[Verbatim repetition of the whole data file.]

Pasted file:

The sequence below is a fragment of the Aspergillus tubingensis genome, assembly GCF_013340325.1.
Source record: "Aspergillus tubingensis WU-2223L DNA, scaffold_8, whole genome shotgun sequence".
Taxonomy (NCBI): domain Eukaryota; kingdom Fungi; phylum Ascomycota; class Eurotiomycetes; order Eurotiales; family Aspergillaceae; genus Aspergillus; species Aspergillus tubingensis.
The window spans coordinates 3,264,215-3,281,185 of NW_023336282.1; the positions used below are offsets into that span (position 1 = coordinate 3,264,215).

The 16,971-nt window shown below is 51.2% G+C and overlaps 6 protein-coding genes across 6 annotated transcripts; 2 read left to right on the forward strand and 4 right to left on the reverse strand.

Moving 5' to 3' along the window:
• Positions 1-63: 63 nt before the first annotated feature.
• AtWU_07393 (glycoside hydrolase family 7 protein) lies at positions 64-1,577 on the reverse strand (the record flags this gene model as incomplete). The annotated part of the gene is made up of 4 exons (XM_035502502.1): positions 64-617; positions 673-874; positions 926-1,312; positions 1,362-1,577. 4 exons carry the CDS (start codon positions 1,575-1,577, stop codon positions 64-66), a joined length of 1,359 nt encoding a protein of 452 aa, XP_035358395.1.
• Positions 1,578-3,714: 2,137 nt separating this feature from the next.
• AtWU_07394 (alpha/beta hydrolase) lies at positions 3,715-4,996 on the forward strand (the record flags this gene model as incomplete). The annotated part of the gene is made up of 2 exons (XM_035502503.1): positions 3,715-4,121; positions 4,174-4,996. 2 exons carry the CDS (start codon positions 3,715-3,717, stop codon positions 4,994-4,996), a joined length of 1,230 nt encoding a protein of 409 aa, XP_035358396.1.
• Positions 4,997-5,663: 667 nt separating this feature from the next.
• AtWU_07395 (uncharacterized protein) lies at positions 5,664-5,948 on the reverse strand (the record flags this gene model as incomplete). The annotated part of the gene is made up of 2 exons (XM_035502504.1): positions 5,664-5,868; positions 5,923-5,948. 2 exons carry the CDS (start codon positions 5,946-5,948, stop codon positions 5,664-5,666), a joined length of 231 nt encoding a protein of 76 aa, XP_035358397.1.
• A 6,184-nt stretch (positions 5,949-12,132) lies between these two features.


The sequence below is a fragment of the Aspergillus tubingensis genome, assembly GCF_013340325.1.
Source record: "Aspergillus tubingensis WU-2223L DNA, scaffold_8, whole genome shotgun sequence".
Taxonomy (NCBI): domain Eukaryota; kingdom Fungi; phylum Ascomycota; class Eurotiomycetes; order Eurotiales; family Aspergillaceae; genus Aspergillus; species Aspergillus tubingensis.
The window spans coordinates 3,264,215-3,281,185 of NW_023336282.1; the positions used below are offsets into that span (position 1 = coordinate 3,264,215).

The 16,971-nt window shown below is 51.2% G+C and overlaps 6 protein-coding genes across 6 annotated transcripts; 2 read left to right on the forward strand and 4 right to left on the reverse strand.

Moving 5' to 3' along the window:
• Positions 1-63: 63 nt before the first annotated feature.
• AtWU_07393 (glycoside hydrolase family 7 protein) lies at positions 64-1,577 on the reverse strand (the record flags this gene model as incomplete). The annotated part of the gene is made up of 4 exons (XM_035502502.1): positions 64-617; positions 673-874; positions 926-1,312; positions 1,362-1,577. 4 exons carry the CDS (start codon positions 1,575-1,577, stop codon positions 64-66), a joined length of 1,359 nt encoding a protein of 452 aa, XP_035358395.1.
• Positions 1,578-3,714: 2,137 nt separating this feature from the next.
• AtWU_07394 (alpha/beta hydrolase) lies at positions 3,715-4,996 on the forward strand (the record flags this gene model as incomplete). The annotated part of the gene is made up of 2 exons (XM_035502503.1): positions 3,715-4,121; positions 4,174-4,996. 2 exons carry the CDS (start codon positions 3,715-3,717, stop codon positions 4,994-4,996), a joined length of 1,230 nt encoding a protein of 409 aa, XP_035358396.1.
• Positions 4,997-5,663: 667 nt separating this feature from the next.
• AtWU_07395 (uncharacterized protein) lies at positions 5,664-5,948 on the reverse strand (the record flags this gene model as incomplete). The annotated part of the gene is made up of 2 exons (XM_035502504.1): positions 5,664-5,868; positions 5,923-5,948. 2 exons carry the CDS (start codon positions 5,946-5,948, stop codon positions 5,664-5,666), a joined length of 231 nt encoding a protein of 76 aa, XP_035358397.1.
• A 6,184-nt stretch (positions 5,949-12,132) lies between these two features.